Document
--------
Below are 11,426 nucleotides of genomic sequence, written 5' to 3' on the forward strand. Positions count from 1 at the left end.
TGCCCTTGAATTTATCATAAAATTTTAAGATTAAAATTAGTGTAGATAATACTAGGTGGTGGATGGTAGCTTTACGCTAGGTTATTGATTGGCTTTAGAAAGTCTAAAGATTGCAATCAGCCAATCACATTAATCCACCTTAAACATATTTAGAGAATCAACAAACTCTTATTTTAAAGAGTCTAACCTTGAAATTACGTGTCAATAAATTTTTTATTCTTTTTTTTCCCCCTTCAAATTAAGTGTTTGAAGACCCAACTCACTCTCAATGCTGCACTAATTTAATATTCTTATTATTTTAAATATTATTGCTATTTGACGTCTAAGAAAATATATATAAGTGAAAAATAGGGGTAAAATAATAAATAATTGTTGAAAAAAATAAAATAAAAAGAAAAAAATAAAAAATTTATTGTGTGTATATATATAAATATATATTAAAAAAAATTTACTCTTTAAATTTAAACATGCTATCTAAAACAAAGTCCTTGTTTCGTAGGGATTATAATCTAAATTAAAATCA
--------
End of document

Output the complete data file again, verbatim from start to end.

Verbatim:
Below are 11,426 nucleotides of genomic sequence, written 5' to 3' on the forward strand. Positions count from 1 at the left end.
TGCCCTTGAATTTATCATAAAATTTTAAGATTAAAATTAGTGTAGATAATACTAGGTGGTGGATGGTAGCTTTACGCTAGGTTATTGATTGGCTTTAGAAAGTCTAAAGATTGCAATCAGCCAATCACATTAATCCACCTTAAACATATTTAGAGAATCAACAAACTCTTATTTTAAAGAGTCTAACCTTGAAATTACGTGTCAATAAATTTTTTATTCTTTTTTTTCCCCCTTCAAATTAAGTGTTTGAAGACCCAACTCACTCTCAATGCTGCACTAATTTAATATTCTTATTATTTTAAATATTATTGCTATTTGACGTCTAAGAAAATATATATAAGTGAAAAATAGGGGTAAAATAATAAATAATTGTTGAAAAAAATAAAATAAAAAGAAAAAAATAAAAAATTTATTGTGTGTATATATATAAATATATATTAAAAAAAATTTACTCTTTAAATTTAAACATGCTATCTAAAACAAAGTCCTTGTTTCGTAGGGATTATAATCTAAATTAAAATCA